When a high-profile conservative complains about media coverage, the response from journalists tends to be entirely predictable: they uncritically type up the complaints as the media embark on days if not weeks of self-flagellation over their purported bias.
We've seen that again and again during this campaign: the McCain camp complains about media coverage, and the airwaves and newspages then fill with reporters uncritically noting the claims -- and often adopting them as truth, no matter how thin the evidence.
Today, Politico's Ben Smith took a different approach: he fact-checked the examples offered by McCain's aides. And, finding them to be rife with falsehoods, he wrote an article that didn't buy into the McCain camp's framing that the media is out to get McCain, but that, instead, made clear that the campaign wasn't telling the truth. Here's how Smith began:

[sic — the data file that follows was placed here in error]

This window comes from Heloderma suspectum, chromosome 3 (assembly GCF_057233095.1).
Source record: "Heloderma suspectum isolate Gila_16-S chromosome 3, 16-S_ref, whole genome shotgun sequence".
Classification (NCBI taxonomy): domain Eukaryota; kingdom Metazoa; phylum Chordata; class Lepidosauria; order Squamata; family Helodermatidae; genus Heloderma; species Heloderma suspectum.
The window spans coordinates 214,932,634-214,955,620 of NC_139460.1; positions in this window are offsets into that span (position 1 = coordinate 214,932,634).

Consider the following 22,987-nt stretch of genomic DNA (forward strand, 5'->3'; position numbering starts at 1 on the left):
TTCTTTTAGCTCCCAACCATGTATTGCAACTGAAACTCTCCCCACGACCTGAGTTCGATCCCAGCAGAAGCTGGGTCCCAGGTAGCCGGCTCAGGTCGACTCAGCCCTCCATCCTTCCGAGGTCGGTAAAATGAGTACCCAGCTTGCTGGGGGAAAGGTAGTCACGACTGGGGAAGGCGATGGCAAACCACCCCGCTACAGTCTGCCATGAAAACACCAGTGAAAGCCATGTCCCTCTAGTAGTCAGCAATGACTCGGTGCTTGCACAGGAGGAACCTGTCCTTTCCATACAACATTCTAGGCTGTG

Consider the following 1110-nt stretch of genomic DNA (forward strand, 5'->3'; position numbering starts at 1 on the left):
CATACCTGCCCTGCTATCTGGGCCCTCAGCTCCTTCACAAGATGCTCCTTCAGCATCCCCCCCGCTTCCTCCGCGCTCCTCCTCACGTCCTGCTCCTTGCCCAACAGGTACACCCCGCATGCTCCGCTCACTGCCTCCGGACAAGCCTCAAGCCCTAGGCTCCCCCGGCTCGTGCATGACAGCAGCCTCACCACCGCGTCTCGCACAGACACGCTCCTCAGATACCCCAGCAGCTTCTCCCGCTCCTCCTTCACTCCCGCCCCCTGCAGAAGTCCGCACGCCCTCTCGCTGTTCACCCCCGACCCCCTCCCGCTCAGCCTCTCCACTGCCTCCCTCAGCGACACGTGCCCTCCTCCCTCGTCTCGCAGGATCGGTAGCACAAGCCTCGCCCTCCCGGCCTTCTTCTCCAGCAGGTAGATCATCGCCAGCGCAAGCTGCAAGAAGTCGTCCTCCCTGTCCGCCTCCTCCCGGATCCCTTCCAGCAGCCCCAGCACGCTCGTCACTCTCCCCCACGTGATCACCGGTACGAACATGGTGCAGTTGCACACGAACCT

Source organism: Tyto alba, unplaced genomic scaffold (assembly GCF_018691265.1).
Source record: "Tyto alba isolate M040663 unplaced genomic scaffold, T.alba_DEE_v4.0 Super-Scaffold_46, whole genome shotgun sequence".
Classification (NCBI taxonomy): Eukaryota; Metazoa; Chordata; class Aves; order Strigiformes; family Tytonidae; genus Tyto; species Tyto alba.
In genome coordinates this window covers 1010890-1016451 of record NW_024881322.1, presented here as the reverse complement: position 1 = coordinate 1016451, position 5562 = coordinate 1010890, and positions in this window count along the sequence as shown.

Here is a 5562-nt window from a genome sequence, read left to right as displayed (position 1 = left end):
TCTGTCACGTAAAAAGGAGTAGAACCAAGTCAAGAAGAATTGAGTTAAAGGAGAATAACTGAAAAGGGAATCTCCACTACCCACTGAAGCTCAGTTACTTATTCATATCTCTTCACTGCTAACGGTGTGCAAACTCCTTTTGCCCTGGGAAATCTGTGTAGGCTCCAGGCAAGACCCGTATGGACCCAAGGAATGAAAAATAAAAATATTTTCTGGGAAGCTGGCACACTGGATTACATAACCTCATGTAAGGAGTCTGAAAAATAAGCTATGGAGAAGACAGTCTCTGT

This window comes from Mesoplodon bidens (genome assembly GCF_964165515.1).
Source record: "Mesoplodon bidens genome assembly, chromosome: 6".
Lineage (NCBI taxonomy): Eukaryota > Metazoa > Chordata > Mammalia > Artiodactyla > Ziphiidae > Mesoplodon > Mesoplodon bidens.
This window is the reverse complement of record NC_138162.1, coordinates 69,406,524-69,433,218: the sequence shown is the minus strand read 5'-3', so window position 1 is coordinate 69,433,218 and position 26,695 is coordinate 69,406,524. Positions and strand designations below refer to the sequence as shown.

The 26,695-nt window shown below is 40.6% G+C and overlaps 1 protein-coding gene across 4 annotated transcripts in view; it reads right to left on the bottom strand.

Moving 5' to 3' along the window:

Sen. John McCain's top campaign aides convened a conference call today to complain of being called "liars." They pressed the media to scrutinize specific elements of Sen. Barack Obama's record.
But the call was so rife with simple, often inexplicable misstatements of fact that it may have had the opposite effect: to deepen the perception, dangerous to McCain, that he and his aides have little regard for factual accuracy.
I've been arguing for weeks that, even as they point out factual errors in McCain claims, the media often adopt those false claims as the framework for their reporting, rather than making the dishonesty of the McCain claims the frame.